Prolegomena 12 (1):21-41 (2013)

The concept of “moral responsibility” has almost always been defined in relation to a certain idea of metaphysical freedom and to a conception of the physical world. So, classically, for indeterminist thinkers, human beings are free and therefore responsible, if their choices are not defined by a previous state of the world but derive from an autonomous selection among a set of alternatives. Differently, for the majority of determinist philosophers , the only form of freedom we need has to be identified with freedom of the conduct, considered as opposite to any form of coercion. Some argue that, given the truth of determinism and the related suppression of concepts such as “guilt” and “praise”, or “merit” and “demerit”, morality could survive just as a utilitarian tool, even though this seems to be in conflict with our deepest feelings and practices. Considering some revisionist approaches of moral responsibility in connection with classical positions , I will reconstruct some of the attempts to release responsibility from the thematisation of freedom, exploring the possibility of redefining it as an independent concept. My conclusion is that the focus on the choice-action process and on the characteristics of the “self”, avoiding reference to alternative scenarios, could be a good starting point for elaborating a conception of what really counts for our moral life – even though, in the end, this could entail the abandonment of the traditional concept of responsibility itself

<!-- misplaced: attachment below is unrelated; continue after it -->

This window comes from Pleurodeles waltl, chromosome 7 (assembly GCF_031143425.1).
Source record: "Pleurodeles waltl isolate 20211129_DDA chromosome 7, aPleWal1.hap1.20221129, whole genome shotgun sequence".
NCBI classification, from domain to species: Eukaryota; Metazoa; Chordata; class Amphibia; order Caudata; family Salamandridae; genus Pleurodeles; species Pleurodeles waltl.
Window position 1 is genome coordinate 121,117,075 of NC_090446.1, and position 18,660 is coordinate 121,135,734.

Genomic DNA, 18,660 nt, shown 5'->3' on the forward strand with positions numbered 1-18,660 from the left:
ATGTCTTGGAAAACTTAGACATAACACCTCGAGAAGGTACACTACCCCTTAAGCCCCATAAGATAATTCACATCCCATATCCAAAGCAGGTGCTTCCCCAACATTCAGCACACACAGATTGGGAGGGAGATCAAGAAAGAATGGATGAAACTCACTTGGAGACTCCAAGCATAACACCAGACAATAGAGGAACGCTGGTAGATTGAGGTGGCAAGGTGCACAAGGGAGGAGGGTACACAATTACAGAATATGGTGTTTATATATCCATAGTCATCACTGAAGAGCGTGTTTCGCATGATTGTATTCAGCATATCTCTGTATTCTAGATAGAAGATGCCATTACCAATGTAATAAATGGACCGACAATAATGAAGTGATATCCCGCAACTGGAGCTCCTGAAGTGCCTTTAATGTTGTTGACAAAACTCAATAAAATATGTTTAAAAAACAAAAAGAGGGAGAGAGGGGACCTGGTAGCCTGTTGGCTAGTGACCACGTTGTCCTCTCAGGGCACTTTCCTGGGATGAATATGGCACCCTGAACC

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References found in this work BETA

Freedom of the Will and the Concept of a Person.Harry G. Frankfurt - 1971 - Journal of Philosophy 68 (1):5-20.
Freedom and Resentment.Peter Strawson - 1962 - Proceedings of the British Academy 48:187-211.
Freedom of the Will and the Concept of a Person.Harry Frankfurt - 2004 - In Tim Crane & Katalin Farkas (eds.), Metaphysics: A Guide and Anthology. Oxford University Press.
Two Faces of Responsibility.Gary Watson - 1996 - Philosophical Topics 24 (2):227-248.

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